These two aspects—what the infant does to his own body, and what is done to his body—can hardly be separated; they are closely related to each other. Yet, we are going to deal with only the second aspect here. But we must continuously keep in mind the interaction of the two aspects. As far as the second is concerned: we attribute the utmost importance to physical care, and [to] everything that happens between the adult and the child during care.
Those who know the work of our Institute just a little know that we consider the minutes of care to be the most important and the most intimate in the interaction between the adult and the child. We believe that, if the infant experiences affective security during care, he will be able to utilize the opportunities of activity after care, and will turn towards the external world with interest and pleasure without the intervention of an adult.
The infant gets to know himself and the adult primarily during the care, the satisfaction of his physical needs. Initially, he experiences his physical needs as an unpleasant but uncertain tension, torture. He does not “know” that he is hungry, thirsty, cold, or hot, or that he is in pain. It is the adult’s taking care of him that relieves him of these bad feelings, and the best way to achieve that is by understanding his signals. This way, the adult teaches the infant to signal, to express his needs. And he does, in an uncertain way initially, and in more and more elaborate ways as the time passes, and he also learns to express his contentment after his needs have been satisfied.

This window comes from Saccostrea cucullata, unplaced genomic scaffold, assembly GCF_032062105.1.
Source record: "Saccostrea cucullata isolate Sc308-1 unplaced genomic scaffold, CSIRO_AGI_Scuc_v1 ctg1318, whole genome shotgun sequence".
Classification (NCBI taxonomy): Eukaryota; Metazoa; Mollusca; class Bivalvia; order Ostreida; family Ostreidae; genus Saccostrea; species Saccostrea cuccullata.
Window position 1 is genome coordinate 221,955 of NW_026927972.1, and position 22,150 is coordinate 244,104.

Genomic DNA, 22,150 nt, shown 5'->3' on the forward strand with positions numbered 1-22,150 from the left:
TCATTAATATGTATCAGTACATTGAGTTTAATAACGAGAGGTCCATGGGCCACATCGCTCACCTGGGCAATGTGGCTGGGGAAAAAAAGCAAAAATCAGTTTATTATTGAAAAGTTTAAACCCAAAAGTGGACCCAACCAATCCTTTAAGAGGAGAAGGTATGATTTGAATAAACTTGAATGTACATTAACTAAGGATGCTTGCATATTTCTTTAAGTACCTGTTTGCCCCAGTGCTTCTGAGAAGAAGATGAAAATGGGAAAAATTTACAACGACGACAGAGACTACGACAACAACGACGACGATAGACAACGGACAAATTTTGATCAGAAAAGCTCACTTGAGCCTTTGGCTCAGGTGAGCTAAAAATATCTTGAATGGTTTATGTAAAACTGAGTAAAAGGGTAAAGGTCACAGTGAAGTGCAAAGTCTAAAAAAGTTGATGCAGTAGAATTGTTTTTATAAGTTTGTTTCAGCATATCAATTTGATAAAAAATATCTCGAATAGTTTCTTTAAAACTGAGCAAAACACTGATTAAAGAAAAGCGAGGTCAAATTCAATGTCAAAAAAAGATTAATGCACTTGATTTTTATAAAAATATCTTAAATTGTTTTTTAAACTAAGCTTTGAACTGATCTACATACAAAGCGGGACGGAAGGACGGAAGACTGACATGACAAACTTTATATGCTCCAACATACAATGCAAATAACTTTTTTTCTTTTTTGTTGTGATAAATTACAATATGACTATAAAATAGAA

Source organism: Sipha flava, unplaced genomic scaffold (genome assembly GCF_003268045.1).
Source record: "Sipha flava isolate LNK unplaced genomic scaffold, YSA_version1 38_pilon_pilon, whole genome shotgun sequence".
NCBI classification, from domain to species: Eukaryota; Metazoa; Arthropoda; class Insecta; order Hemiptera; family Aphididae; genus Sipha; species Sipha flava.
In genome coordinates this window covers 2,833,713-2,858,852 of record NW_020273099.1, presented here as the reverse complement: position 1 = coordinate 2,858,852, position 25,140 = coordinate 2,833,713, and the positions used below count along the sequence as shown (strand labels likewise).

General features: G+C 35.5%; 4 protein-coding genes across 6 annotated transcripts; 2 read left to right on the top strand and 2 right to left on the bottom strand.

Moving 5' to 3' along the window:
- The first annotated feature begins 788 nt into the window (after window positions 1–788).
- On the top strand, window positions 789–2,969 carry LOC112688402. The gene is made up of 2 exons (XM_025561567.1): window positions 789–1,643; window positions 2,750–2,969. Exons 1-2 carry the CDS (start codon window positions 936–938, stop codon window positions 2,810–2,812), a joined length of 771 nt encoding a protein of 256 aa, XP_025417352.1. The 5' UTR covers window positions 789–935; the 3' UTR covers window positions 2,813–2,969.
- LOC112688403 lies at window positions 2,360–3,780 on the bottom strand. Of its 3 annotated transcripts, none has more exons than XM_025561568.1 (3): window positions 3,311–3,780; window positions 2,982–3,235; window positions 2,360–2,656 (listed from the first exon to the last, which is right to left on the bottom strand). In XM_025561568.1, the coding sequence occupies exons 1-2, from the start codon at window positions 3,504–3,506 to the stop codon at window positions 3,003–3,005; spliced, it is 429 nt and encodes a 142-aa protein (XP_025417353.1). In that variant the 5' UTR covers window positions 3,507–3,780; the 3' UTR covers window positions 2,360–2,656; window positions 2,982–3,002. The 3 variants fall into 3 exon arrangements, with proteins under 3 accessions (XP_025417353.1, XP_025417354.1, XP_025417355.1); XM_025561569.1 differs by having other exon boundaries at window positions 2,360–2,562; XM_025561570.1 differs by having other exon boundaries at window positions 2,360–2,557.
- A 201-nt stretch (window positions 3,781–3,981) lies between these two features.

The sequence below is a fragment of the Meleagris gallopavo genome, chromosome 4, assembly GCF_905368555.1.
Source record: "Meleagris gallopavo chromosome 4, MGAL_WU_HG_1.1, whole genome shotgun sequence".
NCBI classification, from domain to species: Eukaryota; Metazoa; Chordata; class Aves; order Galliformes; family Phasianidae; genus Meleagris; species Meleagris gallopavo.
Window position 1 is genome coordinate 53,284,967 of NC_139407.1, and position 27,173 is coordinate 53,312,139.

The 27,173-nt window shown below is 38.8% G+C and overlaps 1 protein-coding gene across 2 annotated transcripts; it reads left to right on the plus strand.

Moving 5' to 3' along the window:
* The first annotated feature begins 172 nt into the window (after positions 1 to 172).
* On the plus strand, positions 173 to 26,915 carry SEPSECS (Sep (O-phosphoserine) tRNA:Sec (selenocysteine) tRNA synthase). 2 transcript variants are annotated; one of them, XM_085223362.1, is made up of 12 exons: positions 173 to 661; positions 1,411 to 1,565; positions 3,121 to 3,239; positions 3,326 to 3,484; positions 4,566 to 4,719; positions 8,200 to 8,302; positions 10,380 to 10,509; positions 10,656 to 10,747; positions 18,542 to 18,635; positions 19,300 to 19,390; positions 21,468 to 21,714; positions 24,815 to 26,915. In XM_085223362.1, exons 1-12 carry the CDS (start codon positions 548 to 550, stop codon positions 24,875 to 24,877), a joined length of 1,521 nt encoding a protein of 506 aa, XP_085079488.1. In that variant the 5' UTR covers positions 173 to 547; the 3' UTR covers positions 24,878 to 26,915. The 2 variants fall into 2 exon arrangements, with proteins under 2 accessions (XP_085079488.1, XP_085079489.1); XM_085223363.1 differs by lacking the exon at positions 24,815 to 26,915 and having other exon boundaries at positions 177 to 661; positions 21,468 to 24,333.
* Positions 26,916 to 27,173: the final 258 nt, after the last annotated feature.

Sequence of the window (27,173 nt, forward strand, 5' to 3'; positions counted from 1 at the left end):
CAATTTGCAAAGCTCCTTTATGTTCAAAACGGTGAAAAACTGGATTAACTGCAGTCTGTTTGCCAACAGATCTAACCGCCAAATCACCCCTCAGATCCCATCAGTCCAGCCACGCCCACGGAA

To put it simply, it is a learning process during which the child, repeatedly experiencing that by his signal the adult relieves him of his unpleasant tension, learns to express his needs. He connects his own signals with the adult’s reactions, as a consequence of which his tensions (hunger, thirst, cold . . .) cease. He associates his sense of physical security, and, through this, also his emotional security, with the adult’s taking care of him.
The infant learns about the need itself (being hungry or thirsty, etc.), and also the fact that it is he who is hungry or thirsty, through the sensing of those needs and the response received for expressing them. Furthermore, he learns that even though it is the adult who relieves the tensions, he himself can facilitate it by giving out the proper signals in order to get relief. If the adult pays attention to the signals of the child, and feeds, bathes, dresses, or undresses him with those signals in mind, then she allows him from the very beginning to “have a say” in the process of his care and in the ways of the satisfaction of his needs: the rhythm of feeding, the quantity and temperature of the food, the rhythm of the moves of dressing-undressing, the quantity and the temperature of the bathing water . . .
If the child can trust to be able to influence the events happening to him, if he can feel that he is not a passive receiver, but an active participant of his care, then his sense of competence will grow stronger. If he is never dealt with as if he was an object—be it either precious or worthless—but as a human being who feels, watches, remembers, and understands or will understand . . . , if the words and gestures are not only nice but they also consider the sensitivity of the child continuously, then a real dialogue will form between the two partners during nursing, starting at the youngest age.